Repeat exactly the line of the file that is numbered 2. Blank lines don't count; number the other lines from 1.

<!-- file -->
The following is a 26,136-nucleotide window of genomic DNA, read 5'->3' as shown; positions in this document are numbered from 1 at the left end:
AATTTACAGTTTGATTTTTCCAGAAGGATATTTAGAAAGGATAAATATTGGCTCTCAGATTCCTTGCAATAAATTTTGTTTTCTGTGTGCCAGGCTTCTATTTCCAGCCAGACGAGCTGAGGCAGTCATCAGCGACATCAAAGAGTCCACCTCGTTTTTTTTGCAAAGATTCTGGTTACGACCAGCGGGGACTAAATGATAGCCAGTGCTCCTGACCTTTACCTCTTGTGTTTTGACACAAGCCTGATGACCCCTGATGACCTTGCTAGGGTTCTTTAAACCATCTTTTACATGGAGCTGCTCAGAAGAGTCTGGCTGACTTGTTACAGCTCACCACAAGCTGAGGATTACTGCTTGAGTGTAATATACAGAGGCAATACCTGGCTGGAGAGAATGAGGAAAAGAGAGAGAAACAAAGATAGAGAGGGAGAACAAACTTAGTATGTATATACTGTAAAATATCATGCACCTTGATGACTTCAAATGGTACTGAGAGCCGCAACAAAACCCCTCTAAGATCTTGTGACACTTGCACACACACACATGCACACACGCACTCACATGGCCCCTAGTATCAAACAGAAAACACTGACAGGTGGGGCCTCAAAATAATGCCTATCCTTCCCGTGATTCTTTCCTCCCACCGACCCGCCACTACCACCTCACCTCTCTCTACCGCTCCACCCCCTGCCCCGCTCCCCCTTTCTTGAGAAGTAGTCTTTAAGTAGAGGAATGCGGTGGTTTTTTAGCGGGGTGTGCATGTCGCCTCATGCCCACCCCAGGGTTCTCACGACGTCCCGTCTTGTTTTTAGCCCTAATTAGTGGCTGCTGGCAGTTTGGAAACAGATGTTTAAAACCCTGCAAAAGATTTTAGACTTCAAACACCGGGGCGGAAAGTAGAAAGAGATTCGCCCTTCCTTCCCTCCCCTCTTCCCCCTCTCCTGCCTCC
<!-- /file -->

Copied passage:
AATTTACAGTTTGATTTTTCCAGAAGGATATTTAGAAAGGATAAATATTGGCTCTCAGATTCCTTGCAATAAATTTTGTTTTCTGTGTGCCAGGCTTCTATTTCCAGCCAGACGAGCTGAGGCAGTCATCAGCGACATCAAAGAGTCCACCTCGTTTTTTTTGCAAAGATTCTGGTTACGACCAGCGGGGACTAAATGATAGCCAGTGCTCCTGACCTTTACCTCTTGTGTTTTGACACAAGCCTGATGACCCCTGATGACCTTGCTAGGGTTCTTTAAACCATCTTTTACATGGAGCTGCTCAGAAGAGTCTGGCTGACTTGTTACAGCTCACCACAAGCTGAGGATTACTGCTTGAGTGTAATATACAGAGGCAATACCTGGCTGGAGAGAATGAGGAAAAGAGAGAGAAACAAAGATAGAGAGGGAGAACAAACTTAGTATGTATATACTGTAAAATATCATGCACCTTGATGACTTCAAATGGTACTGAGAGCCGCAACAAAACCCCTCTAAGATCTTGTGACACTTGCACACACACACATGCACACACGCACTCACATGGCCCCTAGTATCAAACAGAAAACACTGACAGGTGGGGCCTCAAAATAATGCCTATCCTTCCCGTGATTCTTTCCTCCCACCGACCCGCCACTACCACCTCACCTCTCTCTACCGCTCCACCCCCTGCCCCGCTCCCCCTTTCTTGAGAAGTAGTCTTTAAGTAGAGGAATGCGGTGGTTTTTTAGCGGGGTGTGCATGTCGCCTCATGCCCACCCCAGGGTTCTCACGACGTCCCGTCTTGTTTTTAGCCCTAATTAGTGGCTGCTGGCAGTTTGGAAACAGATGTTTAAAACCCTGCAAAAGATTTTAGACTTCAAACACCGGGGCGGAAAGTAGAAAGAGATTCGCCCTTCCTTCCCTCCCCTCTTCCCCCTCTCCTGCCTCC